It's a noun. It's a verb. It's a way of life."Creamy," said my friend Luci Brieger, when I asked how her summer was going. Creamy has many meanings at her farm—all of them good, all of them rooted in Brieger's creamy salad dressing, aka "Creamy," which tastes like what might happen if Caesar dressing had a love child with a bottle of ranch.
"I only have eyes have eyes for romaine," she says. "I'm a uni-lettuce type of gal." Creamy vinaigrette salad dressing long predates Brieger or her farm. While some recipes for creamy vinaigrette call for sour cream or yogurt, Luci's Creamy does not contain actual cream, which would curdle on contact with the lemon juice. While Creamy is dairy-free, Luci regularly customizes it with dairy, including yogurt, buttermilk and grated cheese, depending on what else gets added to the romaine.
- Ari Levaux
- Dill Salad with the famous Creamy.
Mayonnaise is not just the main ingredient in Creamy, but also its patron saint. "It's the mortar of life," Brieger's husband Steve Elliott once told me, with a gentle, paternal tone. Through the artifice of emulsion, mayonnaise achieves its smooth, creamy flavor despite not containing any actual dairy materials. That creamy magic is passed along to the Creamy (or anything else) to which it is added. That magic, in turn, is passed along to whatever is touched by Creamy.
To say something is creamy is to say, in so many words, that it's summertime, and the living is easy. The leaves are fresh, the creamy is creamy, and things are as they should be. The centrality of creamy to quality of farm life makes it more than an adjective named after a salad dressing, but a way to eat vegetables, and a way of life.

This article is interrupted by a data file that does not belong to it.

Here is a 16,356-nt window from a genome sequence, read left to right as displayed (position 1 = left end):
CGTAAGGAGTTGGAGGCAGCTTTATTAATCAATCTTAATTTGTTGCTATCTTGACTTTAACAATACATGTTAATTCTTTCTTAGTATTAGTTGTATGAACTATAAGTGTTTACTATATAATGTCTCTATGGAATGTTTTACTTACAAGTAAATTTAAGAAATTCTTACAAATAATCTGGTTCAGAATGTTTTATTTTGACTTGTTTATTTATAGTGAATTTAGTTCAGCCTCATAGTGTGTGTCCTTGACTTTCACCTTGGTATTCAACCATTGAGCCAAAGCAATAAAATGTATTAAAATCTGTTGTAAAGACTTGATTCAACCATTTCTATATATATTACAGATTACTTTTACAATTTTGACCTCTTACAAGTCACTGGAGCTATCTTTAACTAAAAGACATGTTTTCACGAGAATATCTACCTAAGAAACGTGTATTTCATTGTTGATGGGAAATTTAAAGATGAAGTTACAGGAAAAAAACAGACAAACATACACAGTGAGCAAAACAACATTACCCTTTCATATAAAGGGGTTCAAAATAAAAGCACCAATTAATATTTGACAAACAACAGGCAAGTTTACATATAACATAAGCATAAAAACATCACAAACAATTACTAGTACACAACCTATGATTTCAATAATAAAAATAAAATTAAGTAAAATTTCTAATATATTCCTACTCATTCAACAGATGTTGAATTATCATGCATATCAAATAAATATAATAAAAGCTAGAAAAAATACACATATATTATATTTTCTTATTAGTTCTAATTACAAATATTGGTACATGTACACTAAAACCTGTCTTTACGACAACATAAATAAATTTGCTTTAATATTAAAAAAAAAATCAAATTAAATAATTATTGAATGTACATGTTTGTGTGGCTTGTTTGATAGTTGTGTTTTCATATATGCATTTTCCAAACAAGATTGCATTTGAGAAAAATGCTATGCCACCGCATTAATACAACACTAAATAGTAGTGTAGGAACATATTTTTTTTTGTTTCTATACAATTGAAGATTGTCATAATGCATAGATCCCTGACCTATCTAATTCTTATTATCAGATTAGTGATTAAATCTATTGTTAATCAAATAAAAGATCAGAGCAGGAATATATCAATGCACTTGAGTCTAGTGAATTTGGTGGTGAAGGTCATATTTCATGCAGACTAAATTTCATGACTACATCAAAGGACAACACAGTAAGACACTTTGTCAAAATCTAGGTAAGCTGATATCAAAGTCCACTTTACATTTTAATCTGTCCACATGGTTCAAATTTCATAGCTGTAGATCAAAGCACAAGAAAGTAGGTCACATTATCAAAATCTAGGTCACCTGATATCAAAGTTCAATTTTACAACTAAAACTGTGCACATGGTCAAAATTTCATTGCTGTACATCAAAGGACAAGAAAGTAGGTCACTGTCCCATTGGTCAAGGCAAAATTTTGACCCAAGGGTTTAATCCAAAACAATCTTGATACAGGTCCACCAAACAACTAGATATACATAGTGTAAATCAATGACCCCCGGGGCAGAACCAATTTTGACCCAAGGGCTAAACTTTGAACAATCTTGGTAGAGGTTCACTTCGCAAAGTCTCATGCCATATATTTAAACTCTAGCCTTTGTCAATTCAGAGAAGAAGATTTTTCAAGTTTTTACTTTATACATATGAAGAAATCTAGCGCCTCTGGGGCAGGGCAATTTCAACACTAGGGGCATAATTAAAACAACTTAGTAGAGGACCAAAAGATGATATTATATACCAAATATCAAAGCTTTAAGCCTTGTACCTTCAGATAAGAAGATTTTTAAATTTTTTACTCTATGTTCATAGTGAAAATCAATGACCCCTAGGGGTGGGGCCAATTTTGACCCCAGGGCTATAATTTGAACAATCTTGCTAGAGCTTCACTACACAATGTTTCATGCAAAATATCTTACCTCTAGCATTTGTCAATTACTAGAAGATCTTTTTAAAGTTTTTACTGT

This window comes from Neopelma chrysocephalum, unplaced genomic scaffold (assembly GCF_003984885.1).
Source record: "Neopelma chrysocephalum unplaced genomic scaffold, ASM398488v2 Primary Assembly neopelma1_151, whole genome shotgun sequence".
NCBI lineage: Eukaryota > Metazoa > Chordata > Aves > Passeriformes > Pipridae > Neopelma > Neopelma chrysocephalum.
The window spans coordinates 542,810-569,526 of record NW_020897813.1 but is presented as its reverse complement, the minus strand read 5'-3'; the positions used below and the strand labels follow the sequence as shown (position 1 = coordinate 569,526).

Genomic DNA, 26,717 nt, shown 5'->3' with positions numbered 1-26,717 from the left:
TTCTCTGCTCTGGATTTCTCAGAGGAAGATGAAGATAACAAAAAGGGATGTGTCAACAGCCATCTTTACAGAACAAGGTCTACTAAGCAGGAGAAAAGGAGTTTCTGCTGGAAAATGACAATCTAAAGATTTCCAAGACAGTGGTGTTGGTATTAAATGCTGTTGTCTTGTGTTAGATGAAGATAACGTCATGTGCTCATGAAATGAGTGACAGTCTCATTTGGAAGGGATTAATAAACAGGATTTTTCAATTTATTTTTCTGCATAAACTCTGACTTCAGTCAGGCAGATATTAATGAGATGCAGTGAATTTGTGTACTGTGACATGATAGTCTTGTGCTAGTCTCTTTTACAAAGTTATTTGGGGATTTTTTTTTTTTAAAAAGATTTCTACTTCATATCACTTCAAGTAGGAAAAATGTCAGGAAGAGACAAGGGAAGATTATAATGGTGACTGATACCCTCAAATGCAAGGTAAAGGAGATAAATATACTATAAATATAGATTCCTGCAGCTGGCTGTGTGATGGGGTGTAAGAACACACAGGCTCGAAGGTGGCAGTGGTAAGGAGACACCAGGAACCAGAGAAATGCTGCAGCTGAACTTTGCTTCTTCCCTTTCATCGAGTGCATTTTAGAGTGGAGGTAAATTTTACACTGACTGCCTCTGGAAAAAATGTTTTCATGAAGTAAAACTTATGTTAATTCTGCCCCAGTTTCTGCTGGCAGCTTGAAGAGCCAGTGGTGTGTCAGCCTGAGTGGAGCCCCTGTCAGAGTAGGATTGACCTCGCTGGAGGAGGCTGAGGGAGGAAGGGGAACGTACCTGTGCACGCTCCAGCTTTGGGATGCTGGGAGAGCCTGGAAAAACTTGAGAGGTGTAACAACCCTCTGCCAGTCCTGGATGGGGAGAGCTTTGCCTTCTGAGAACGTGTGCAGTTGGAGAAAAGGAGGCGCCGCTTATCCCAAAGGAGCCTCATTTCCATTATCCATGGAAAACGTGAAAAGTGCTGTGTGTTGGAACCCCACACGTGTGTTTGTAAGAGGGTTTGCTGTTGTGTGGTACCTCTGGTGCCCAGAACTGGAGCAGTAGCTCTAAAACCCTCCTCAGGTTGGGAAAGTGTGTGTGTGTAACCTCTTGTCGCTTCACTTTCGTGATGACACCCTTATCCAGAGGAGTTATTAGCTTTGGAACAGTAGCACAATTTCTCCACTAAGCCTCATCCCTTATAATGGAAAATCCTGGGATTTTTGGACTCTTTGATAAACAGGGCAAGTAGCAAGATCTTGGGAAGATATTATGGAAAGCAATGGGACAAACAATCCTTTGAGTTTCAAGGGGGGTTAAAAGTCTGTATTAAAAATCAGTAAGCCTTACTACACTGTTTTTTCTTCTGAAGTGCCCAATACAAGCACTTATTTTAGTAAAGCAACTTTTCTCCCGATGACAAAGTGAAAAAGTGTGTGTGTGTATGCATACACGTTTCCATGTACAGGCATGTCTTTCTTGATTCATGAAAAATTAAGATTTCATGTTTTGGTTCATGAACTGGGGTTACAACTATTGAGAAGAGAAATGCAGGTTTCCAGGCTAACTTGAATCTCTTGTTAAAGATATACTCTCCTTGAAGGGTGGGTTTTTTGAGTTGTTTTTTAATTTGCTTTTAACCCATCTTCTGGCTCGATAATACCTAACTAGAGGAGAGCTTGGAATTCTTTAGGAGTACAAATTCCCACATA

That's why Elliott laughed deeply, straight from the bottom of his belly to my phone, when I called to ask Brieger how to make Creamy.
"She doesn't even know how to make it," Elliott said when he'd partially recovered. "She has that innate sense, and I'm not sure how to teach that. She just acts, stream of consciousness, like the Jack Kerouac of Creamy."
Brieger is wiry, with a dark ponytail, wide peripheral vision and a persona that lacks nonsense. She contends daily with a parade of kids, farm help, visitors and other "random people" who, if the coast is clear, will dart across the kitchen, open the fridge and scan for Creamy; once located, they will search for substrate.
"When they see leftover Creamy in the fridge, they put it on bread or other stuff," she says. "Or they dip stuff in it. I frown on that."
For all its absolute perfection, Creamy is a fluid, shape-shifting sauce, as much a process and sensibility as a formula. Like a jazz musician adjusting his groove to the other players, virtuoso salad dressing makers like Brieger will adjust their art to fit the context.
The recipe below is for the core essence of Creamy. After the recipe I list some of Brieger's favorite adjustments. But ultimately, it's up to you to learn the ways of Creamy by feeling the flavor and intuiting where it needs to be.
"Don't get bogged down in the details," Elliott offers. "And pay attention."
Creamy SaladThe basic creamy is meant to dress what passes for the House Salad at Brieger's farm, Lifeline Produce. Made of romaine, cucumber, sweet onions and fresh dill.
2-4 cloves fresh garlic (about 15 grams if we're being exact. Or to taste.)
1 teaspoon salt
½ cup lemon or lime juice or white balsamic
2 teaspoons grated lemon zest
1 squeezed section of lemon, peel, pulp and all
1 teaspoon dry mustard powder
1 teaspoon Worcestershire sauce
½ cup mayo (or Vegenaise, which Brieger and I both prefer)
About the same amount of olive oil
Combine ingredients in a blender, food processor or in a bowl under a submersion blender. Whizz the dressing until, as Brieger puts it, "the texture pleases me." In plain speak, that would be an emulsion, smooth, thick and, well, creamy.